On the beach at Corpus Christi, in class at SUNY-Buffalo, waiting tables in Chicago, traveling to London, teaching at Berkeley, raising a family near NASA headquarters in Houston—Portales gives readers a view of the private world and public significance of Latinos. By vividly recreating his parents’ generation as well as his own, Marco Portales encourages readers to consider Latino progress since the days of his happy youth during the Eisenhower fifties, years that coalesced into the gradual but steady unfurling of his ethnic consciousness.
Working within a traditional Aztec framework of “suns” or days, Portales looks through the window of individual life onto the “morning” (sol naciente) of growing up as a minority member of American society, the “noontime” (sol ardiente) of private adult life and the transmission of identity to a new generation, and the full heat of afternoon (sol radiante), when public business is done and the larger polity is addressed.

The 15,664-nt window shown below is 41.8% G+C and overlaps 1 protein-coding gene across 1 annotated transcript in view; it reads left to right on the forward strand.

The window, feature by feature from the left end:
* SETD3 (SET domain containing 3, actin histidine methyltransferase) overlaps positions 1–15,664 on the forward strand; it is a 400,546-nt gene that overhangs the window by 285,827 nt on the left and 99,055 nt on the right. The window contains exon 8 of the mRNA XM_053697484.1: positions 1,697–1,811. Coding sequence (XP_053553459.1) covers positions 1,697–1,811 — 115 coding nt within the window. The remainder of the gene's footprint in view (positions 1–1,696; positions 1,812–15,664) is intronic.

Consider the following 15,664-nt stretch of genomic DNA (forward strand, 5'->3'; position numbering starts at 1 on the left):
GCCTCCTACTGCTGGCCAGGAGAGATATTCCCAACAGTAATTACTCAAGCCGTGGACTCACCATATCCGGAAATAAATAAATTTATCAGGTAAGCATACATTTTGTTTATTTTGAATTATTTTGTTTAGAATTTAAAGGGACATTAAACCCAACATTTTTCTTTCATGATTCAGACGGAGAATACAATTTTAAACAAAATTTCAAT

In the compelling details of a life truly lived—and a balanced, lively intellect that articulates itself in a society that often asks people such as him to choose between their American and Mexican identities—Portales inscribes himself into his people’s experience. At the same time, he remains fully aware—and helps raise our awareness—that no one person’s story can embody and represent the ancestral histories and the great worth and potential of all U.S. Latinos.
About the Author
Published by Texas A&M University Press